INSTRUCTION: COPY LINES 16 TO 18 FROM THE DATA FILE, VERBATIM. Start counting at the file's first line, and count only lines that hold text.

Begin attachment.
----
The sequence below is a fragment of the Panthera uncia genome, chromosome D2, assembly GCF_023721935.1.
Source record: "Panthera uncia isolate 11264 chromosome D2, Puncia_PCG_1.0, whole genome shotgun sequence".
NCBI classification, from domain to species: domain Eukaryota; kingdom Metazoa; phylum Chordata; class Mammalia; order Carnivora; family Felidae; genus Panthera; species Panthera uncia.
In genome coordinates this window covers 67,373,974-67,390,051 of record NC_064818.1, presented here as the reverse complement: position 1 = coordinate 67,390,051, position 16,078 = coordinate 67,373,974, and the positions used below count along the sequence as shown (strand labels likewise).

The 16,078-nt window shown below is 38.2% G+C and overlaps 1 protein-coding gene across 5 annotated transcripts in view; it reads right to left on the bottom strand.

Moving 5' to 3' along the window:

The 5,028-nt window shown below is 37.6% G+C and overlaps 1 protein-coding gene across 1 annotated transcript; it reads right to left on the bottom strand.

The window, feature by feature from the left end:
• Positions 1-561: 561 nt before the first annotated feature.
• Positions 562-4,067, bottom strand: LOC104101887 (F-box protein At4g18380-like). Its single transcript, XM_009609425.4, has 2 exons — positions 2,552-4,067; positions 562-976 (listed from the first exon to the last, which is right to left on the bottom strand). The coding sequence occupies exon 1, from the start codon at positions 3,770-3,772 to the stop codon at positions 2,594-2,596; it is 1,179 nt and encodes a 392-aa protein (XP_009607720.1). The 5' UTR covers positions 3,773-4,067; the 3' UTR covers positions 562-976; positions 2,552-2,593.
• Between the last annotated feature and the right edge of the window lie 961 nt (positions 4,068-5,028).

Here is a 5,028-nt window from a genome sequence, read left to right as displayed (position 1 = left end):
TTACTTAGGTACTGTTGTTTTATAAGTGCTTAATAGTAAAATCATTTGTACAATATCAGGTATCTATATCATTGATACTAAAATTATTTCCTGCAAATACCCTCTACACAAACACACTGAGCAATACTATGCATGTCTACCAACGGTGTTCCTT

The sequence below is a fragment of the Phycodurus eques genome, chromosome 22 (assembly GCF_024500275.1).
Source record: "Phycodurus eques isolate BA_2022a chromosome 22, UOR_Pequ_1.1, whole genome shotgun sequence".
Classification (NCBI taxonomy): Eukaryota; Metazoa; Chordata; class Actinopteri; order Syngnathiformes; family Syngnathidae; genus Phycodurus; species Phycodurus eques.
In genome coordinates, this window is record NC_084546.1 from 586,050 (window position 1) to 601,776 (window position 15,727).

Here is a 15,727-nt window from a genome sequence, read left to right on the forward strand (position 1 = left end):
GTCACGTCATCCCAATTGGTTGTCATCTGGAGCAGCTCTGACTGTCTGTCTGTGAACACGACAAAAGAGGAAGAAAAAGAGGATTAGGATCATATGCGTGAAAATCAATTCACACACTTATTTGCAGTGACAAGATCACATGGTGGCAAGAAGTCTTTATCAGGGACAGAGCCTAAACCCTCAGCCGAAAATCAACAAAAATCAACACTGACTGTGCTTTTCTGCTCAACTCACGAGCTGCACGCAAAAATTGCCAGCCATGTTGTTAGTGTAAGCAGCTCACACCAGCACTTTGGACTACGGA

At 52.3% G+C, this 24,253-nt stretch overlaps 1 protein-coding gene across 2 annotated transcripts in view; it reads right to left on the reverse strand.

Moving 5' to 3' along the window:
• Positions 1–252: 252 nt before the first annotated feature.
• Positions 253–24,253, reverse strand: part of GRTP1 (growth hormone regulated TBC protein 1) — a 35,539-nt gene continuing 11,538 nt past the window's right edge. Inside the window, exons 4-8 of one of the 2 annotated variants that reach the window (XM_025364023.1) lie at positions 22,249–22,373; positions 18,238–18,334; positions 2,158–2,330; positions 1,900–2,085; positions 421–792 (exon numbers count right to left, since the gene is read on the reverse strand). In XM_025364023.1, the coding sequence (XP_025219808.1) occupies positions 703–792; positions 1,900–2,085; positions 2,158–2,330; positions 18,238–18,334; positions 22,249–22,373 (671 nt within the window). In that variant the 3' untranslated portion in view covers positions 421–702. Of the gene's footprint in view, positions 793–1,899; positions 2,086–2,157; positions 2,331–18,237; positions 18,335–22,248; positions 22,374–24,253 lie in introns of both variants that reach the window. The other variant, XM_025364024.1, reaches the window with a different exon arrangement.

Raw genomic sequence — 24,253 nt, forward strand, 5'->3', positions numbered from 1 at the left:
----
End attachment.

Classification (NCBI taxonomy): Eukaryota; Metazoa; Chordata; class Actinopteri; order Syngnathiformes; family Syngnathidae; genus Phycodurus; species Phycodurus eques.
In genome coordinates, this window is record NC_084546.1 from 586,050 (window position 1) to 601,776 (window position 15,727).

Here is a 15,727-nt window from a genome sequence, read left to right on the forward strand (position 1 = left end):